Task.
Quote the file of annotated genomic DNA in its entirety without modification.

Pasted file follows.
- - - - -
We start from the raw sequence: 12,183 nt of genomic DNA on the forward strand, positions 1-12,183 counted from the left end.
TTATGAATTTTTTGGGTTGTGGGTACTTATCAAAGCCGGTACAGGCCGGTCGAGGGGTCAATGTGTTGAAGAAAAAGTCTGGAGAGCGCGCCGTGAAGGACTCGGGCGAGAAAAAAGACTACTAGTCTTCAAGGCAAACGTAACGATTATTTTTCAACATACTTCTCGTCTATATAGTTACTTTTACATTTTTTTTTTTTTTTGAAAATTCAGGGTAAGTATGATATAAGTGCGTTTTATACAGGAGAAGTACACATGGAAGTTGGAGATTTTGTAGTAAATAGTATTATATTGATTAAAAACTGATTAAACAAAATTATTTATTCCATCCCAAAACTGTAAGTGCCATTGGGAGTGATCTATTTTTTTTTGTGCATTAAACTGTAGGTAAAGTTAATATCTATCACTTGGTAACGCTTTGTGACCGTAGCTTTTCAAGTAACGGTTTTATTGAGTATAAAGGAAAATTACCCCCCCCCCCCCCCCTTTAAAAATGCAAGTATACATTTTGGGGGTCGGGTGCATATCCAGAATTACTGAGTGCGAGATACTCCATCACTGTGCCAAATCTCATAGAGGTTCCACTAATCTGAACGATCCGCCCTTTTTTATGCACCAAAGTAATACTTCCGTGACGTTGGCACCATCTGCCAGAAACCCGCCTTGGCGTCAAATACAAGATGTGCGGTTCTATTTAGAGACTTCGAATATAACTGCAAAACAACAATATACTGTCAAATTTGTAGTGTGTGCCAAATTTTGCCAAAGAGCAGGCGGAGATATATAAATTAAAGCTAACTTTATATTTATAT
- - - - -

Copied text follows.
We start from the raw sequence: 12,183 nt of genomic DNA on the forward strand, positions 1-12,183 counted from the left end.
TTATGAATTTTTTGGGTTGTGGGTACTTATCAAAGCCGGTACAGGCCGGTCGAGGGGTCAATGTGTTGAAGAAAAAGTCTGGAGAGCGCGCCGTGAAGGACTCGGGCGAGAAAAAAGACTACTAGTCTTCAAGGCAAACGTAACGATTATTTTTCAACATACTTCTCGTCTATATAGTTACTTTTACATTTTTTTTTTTTTTTGAAAATTCAGGGTAAGTATGATATAAGTGCGTTTTATACAGGAGAAGTACACATGGAAGTTGGAGATTTTGTAGTAAATAGTATTATATTGATTAAAAACTGATTAAACAAAATTATTTATTCCATCCCAAAACTGTAAGTGCCATTGGGAGTGATCTATTTTTTTTTGTGCATTAAACTGTAGGTAAAGTTAATATCTATCACTTGGTAACGCTTTGTGACCGTAGCTTTTCAAGTAACGGTTTTATTGAGTATAAAGGAAAATTACCCCCCCCCCCCCCCCTTTAAAAATGCAAGTATACATTTTGGGGGTCGGGTGCATATCCAGAATTACTGAGTGCGAGATACTCCATCACTGTGCCAAATCTCATAGAGGTTCCACTAATCTGAACGATCCGCCCTTTTTTATGCACCAAAGTAATACTTCCGTGACGTTGGCACCATCTGCCAGAAACCCGCCTTGGCGTCAAATACAAGATGTGCGGTTCTATTTAGAGACTTCGAATATAACTGCAAAACAACAATATACTGTCAAATTTGTAGTGTGTGCCAAATTTTGCCAAAGAGCAGGCGGAGATATATAAATTAAAGCTAACTTTATATTTATAT